In the Anechoic Chamber

On Friday I spent an hour in UCL’s anechoic chamber, a small room filled with noise-absorbing wedges that produce an almost noiseless environment, where no sounds echo back to the speaker but disappear into the walls.

I spent 15 minutes sitting silently and in the dark, and then Nadine Lavan, who very kindly supervised me, turned on the lights and the microphone.

First of all I tried to describe as closely as possible what I’d heard and seen, and then I spent around 20 minutes writing, followed by an improvised spoken reflection on the experience, which lasted around 17 minutes.

You can listen to my first audio description – featuring phasing sand, birdsong, silent pressure and Neil Young – on the Soundcloud clip below, and below that the piece I wrote in the chamber, lightly edited.

Anechoic Chamber Noise by jwilkes

 

starting with silence
which is not silence
as pressure and birdsong
emerges from a small room, imagine
being trapped
scrabble at the doorless door
feedback dampened
this, typing, still noises
my stomach still noises
gentle belch
the system wobbles in its noise
and cloth-eared hiss to myself
involuntarily

possible to create distractions
actually quite comfortable
was what I thought
locked away from the world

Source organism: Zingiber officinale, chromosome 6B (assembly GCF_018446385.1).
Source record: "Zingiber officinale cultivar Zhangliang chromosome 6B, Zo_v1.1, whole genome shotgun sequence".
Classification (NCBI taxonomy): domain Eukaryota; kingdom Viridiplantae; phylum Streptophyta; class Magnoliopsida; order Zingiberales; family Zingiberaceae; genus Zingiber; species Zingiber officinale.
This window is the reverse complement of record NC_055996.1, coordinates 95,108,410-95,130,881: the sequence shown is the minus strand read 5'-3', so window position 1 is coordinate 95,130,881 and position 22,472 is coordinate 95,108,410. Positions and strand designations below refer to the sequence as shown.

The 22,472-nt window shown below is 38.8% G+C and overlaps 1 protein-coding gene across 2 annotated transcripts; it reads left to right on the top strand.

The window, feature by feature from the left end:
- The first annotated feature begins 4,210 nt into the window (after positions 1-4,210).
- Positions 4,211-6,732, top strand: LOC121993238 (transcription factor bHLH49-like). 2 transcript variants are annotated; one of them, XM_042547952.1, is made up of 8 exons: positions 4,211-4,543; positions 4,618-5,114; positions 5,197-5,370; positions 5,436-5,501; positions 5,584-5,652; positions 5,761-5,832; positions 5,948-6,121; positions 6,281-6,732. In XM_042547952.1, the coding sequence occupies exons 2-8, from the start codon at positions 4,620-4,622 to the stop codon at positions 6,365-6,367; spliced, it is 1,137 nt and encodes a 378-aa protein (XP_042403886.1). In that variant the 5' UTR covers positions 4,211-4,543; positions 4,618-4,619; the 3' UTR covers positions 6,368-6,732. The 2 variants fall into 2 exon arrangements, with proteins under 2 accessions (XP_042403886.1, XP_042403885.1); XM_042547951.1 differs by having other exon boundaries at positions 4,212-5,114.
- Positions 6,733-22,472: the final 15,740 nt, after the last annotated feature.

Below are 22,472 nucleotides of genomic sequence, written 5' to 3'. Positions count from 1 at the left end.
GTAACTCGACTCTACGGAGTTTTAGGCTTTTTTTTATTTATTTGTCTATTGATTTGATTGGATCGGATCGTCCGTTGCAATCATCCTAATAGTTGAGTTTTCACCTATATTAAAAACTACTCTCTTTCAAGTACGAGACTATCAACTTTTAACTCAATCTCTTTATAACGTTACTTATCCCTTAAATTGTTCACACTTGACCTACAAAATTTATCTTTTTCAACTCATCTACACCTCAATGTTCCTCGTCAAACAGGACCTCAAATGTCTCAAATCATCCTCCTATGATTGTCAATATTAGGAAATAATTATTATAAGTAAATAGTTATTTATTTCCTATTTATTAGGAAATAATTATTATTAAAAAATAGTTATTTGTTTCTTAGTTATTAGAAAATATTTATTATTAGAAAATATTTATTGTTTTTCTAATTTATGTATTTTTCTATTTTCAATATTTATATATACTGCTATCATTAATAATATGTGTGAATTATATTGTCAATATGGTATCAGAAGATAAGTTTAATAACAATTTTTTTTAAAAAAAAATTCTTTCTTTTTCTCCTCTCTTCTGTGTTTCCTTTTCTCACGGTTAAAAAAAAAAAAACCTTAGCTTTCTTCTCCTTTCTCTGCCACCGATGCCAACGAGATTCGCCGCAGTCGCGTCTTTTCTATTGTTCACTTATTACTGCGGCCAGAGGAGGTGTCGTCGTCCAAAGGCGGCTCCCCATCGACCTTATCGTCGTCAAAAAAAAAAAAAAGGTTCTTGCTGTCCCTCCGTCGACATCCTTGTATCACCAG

took several tries to speak
into the dark there seemed
no need almost
the lights went on it
vanished, recollected
the old chair still crunches
silence chased
by key tapping, leg shifting

it had real presence, real pressure
well let’s call it ‘silence’
seeing as it really scattered sand
dawn chorus, deep pressure, wet crackling
spatialised, a volume for living in
miner for a heart of gold
punctuated by belly creak
the voice from the speaker
(Nadine’s)
shakes the metal frame of the floor
all is motion

I hadn’t expected the volume
another belly creak
that forms around me
or into which I dissolve
as to say birdsong top right
or phasing sand mid right
or pressure all across the left
is to explain how inner and outer
make little sense
in the dark, in the silence

turning L and R
proprioception gave me that
but the eyes were still deep blue of noise
and no-sound moved straight
through the skull